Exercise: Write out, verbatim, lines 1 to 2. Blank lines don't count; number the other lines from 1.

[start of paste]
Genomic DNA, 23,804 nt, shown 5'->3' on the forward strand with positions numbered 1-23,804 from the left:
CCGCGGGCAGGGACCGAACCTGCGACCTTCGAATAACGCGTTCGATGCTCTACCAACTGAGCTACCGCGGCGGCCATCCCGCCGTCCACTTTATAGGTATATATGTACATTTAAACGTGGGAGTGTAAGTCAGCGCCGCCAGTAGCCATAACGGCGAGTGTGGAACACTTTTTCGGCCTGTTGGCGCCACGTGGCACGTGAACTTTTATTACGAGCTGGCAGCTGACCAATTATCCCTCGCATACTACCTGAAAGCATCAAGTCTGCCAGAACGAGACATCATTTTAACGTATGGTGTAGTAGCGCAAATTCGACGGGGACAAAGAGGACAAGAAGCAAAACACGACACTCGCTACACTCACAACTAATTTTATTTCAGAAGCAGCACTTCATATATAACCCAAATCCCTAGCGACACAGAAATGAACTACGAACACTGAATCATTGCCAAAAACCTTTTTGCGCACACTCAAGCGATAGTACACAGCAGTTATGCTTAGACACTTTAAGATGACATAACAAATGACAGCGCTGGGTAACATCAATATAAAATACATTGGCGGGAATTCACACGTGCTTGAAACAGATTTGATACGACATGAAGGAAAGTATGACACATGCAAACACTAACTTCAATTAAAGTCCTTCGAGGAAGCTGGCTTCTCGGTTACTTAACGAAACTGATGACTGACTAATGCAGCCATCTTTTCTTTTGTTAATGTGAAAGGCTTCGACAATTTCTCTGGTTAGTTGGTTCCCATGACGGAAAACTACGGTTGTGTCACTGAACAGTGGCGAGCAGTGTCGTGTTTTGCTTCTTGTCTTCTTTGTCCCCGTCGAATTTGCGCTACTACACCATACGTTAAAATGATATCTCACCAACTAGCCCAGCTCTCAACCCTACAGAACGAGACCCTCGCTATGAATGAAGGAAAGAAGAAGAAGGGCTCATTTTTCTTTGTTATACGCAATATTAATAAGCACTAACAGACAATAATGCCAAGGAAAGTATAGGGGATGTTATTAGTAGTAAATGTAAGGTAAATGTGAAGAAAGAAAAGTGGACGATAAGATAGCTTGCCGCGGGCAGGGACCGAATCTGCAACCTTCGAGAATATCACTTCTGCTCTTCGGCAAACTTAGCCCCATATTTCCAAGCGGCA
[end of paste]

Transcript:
Genomic DNA, 23,804 nt, shown 5'->3' on the forward strand with positions numbered 1-23,804 from the left:
CCGCGGGCAGGGACCGAACCTGCGACCTTCGAATAACGCGTTCGATGCTCTACCAACTGAGCTACCGCGGCGGCCATCCCGCCGTCCACTTTATAGGTATATATGTACATTTAAACGTGGGAGTGTAAGTCAGCGCCGCCAGTAGCCATAACGGCGAGTGTGGAACACTTTTTCGGCCTGTTGGCGCCACGTGGCACGTGAACTTTTATTACGAGCTGGCAGCTGACCAATTATCCCTCGCATACTACCTGAAAGCATCAAGTCTGCCAGAACGAGACATCATTTTAACGTATGGTGTAGTAGCGCAAATTCGACGGGGACAAAGAGGACAAGAAGCAAAACACGACACTCGCTACACTCACAACTAATTTTATTTCAGAAGCAGCACTTCATATATAACCCAAATCCCTAGCGACACAGAAATGAACTACGAACACTGAATCATTGCCAAAAACCTTTTTGCGCACACTCAAGCGATAGTACACAGCAGTTATGCTTAGACACTTTAAGATGACATAACAAATGACAGCGCTGGGTAACATCAATATAAAATACATTGGCGGGAATTCACACGTGCTTGAAACAGATTTGATACGACATGAAGGAAAGTATGACACATGCAAACACTAACTTCAATTAAAGTCCTTCGAGGAAGCTGGCTTCTCGGTTACTTAACGAAACTGATGACTGACTAATGCAGCCATCTTTTCTTTTGTTAATGTGAAAGGCTTCGACAATTTCTCTGGTTAGTTGGTTCCCATGACGGAAAACTACGGTTGTGTCACTGAACAGTGGCGAGCAGTGTCGTGTTTTGCTTCTTGTCTTCTTTGTCCCCGTCGAATTTGCGCTACTACACCATACGTTAAAATGATATCTCACCAACTAGCCCAGCTCTCAACCCTACAGAACGAGACCCTCGCTATGAATGAAGGAAAGAAGAAGAAGGGCTCATTTTTCTTTGTTATACGCAATATTAATAAGCACTAACAGACAATAATGCCAAGGAAAGTATAGGGGATGTTATTAGTAGTAAATGTAAGGTAAATGTGAAGAAAGAAAAGTGGACGATAAGATAGCTTGCCGCGGGCAGGGACCGAATCTGCAACCTTCGAGAATATCACTTCTGCTCTTCGGCAAACTTAGCCCCATATTTCCAAGCGGCA